- Ivan Illich (1971) (in his criticism of the institutionalization of education): ‘The current search for new educational funnels must be reversed into the search for their institutional inverse: educational webs which heighten the opportunity for each one to transform each moment of his living into one of learning, sharing, and caring.’
The reason why the nurturing and social reform perspectives on teaching are important is because they reflect many of the assumptions or beliefs around connectivism (Chapter 2.6). Indeed, as early as 1971, Illich made this remarkable statement for the use of advanced technology to support “learning webs”:
The operation of a peer-matching network would be simple. The user would identify himself by name and address and describe the activity for which he sought a peer. A computer would send him back the names and addresses of all those who had inserted the same description. It is amazing that such a simple utility has never been used on a broad scale for publicly valued activity.
Well, those conditions certainly exist today. Learners do not necessarily need to go through institutional gateways to access information or knowledge, which is increasing available and accessible through the Internet. As we shall see in Chapter 5, MOOCs help to identify those common interests and connectivist MOOCs in particular aim to provide the networks of common interests and the environment for self-directed learning. The digital age provides the technology infrastructure and support needed for this kind of learning.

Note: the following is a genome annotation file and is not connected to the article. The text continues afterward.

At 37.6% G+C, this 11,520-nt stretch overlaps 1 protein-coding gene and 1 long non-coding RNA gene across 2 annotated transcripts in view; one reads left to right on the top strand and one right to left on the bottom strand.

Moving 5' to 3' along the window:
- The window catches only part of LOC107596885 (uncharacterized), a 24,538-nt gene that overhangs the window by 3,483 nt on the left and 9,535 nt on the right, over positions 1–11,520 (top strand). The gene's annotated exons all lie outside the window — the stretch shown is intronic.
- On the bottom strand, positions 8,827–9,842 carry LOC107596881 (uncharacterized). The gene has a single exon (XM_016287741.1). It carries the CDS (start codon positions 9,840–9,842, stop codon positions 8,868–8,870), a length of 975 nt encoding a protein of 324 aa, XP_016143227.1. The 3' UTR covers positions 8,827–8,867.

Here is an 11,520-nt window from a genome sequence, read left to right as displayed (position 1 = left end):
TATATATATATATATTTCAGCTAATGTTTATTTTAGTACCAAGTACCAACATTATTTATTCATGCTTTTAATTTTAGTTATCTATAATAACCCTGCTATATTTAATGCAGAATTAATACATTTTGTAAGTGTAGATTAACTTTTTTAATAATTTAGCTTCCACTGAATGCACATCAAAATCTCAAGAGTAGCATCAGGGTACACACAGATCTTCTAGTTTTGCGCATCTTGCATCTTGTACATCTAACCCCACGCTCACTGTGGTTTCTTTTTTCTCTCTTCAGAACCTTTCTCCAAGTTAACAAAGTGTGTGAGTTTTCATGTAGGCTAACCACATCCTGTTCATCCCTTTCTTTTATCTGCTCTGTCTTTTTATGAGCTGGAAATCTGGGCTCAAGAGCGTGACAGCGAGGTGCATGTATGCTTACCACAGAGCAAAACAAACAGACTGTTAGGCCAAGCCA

3.7.4 The roles of learners and teachers
Of all the perspectives on teaching these two are the most learner-centred. They are based on a profoundly optimistic view of human nature, that people will seek out and learn what they need, and will find the necessary support from caring, dedicated educators and/or from others with similar interests and concerns, and that individuals have the capacity and ability to identify and follow through with their own educational needs. It is also a more radical view of education, because it seeks to escape the political and controlling aspects of state or private institutions.
Within each of these two perspectives, there are differences of view about the centrality of teachers for successful learning. For Pratt, the teacher plays a central role in nurturing learning; for others such as Illich or Freire, professionally trained teachers are more likely to be the servant of the state than of the individual learner. For those supporting these perspectives on teaching, volunteer mentors or social groups organised around certain ideals or social goals provide the necessary support for learners.
3.7.5 Strengths and weaknesses of these two approaches
There are, as always, a number of drawbacks to these two perspectives on teaching:
- The teacher in a nurturing approach needs to adopt a highly dedicated and unselfish approach, putting the demands and needs of the learner first. This often means for teachers who are experts in their subject holding back the transmission and sharing of their knowledge until the learner is ‘ready’, thus denying to many subject experts their own identity and needs to a large extent;
- Pratt argues that ‘although content is apparently neglected, children taught by nurturing educators do continue to master it at much the same rate as children taught by curriculum-driven teaching methodologies‘, but no empirical evidence is offered to support this statement, although it does derive in Pratt’s case from strong personal experience of teaching in this way;